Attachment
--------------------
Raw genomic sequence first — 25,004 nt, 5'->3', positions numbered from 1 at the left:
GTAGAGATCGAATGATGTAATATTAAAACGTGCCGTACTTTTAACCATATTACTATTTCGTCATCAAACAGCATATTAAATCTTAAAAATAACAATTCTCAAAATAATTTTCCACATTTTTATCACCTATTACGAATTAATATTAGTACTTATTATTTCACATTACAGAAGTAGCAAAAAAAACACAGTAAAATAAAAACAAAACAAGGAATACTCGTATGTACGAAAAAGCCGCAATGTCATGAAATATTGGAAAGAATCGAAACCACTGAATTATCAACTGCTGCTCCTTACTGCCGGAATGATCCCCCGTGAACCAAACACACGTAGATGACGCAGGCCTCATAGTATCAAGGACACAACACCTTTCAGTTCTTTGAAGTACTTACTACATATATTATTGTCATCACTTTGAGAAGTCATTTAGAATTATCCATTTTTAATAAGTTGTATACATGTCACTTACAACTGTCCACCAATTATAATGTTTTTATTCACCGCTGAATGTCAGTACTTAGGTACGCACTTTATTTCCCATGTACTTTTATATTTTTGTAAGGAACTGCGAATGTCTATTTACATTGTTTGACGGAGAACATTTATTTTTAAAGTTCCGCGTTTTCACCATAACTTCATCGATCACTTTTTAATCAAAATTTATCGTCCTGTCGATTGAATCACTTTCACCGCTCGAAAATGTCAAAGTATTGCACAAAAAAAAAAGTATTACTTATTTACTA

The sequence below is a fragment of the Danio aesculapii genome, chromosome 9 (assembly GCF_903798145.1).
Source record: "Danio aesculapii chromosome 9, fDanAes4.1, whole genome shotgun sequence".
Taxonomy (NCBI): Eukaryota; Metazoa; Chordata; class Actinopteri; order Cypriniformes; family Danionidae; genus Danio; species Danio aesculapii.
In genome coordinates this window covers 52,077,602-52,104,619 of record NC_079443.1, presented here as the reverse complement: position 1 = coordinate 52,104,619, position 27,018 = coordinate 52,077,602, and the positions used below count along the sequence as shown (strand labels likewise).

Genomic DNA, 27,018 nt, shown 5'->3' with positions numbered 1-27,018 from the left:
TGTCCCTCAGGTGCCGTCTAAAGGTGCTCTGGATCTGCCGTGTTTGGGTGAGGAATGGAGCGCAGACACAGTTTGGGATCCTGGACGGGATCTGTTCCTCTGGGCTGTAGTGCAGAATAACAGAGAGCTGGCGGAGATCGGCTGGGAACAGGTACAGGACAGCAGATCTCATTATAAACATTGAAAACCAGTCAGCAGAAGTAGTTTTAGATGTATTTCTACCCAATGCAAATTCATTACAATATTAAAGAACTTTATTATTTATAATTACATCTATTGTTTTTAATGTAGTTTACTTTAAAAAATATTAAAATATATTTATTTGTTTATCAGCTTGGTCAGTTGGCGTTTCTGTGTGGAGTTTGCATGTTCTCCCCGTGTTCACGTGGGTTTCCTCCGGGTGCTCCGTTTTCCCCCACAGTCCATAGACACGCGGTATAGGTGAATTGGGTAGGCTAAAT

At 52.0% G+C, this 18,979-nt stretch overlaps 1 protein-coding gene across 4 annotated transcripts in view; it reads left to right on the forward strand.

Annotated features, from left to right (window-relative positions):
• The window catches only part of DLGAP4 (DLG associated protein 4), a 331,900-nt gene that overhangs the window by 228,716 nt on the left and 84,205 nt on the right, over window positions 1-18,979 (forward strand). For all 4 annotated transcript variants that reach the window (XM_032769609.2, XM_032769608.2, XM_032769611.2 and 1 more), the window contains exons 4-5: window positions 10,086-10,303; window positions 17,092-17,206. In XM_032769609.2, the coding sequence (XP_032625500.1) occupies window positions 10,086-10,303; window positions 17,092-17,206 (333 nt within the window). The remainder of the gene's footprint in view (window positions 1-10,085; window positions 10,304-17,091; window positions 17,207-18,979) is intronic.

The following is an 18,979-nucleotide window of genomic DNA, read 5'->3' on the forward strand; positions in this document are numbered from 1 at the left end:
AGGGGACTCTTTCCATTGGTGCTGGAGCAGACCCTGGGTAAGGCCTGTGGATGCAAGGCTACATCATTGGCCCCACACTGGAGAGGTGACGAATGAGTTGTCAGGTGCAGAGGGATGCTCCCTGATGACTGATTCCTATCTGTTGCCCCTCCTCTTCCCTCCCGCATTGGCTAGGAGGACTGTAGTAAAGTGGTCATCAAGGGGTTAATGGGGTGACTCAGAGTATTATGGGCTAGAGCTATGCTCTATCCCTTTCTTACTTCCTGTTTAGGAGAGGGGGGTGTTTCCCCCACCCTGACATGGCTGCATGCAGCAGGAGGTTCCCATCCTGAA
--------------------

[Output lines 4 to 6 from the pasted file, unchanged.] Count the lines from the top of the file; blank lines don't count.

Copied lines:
Source record: "Danio aesculapii chromosome 9, fDanAes4.1, whole genome shotgun sequence".
Taxonomy (NCBI): Eukaryota; Metazoa; Chordata; class Actinopteri; order Cypriniformes; family Danionidae; genus Danio; species Danio aesculapii.
In genome coordinates this window covers 52,077,602-52,104,619 of record NC_079443.1, presented here as the reverse complement: position 1 = coordinate 52,104,619, position 27,018 = coordinate 52,077,602, and the positions used below count along the sequence as shown (strand labels likewise).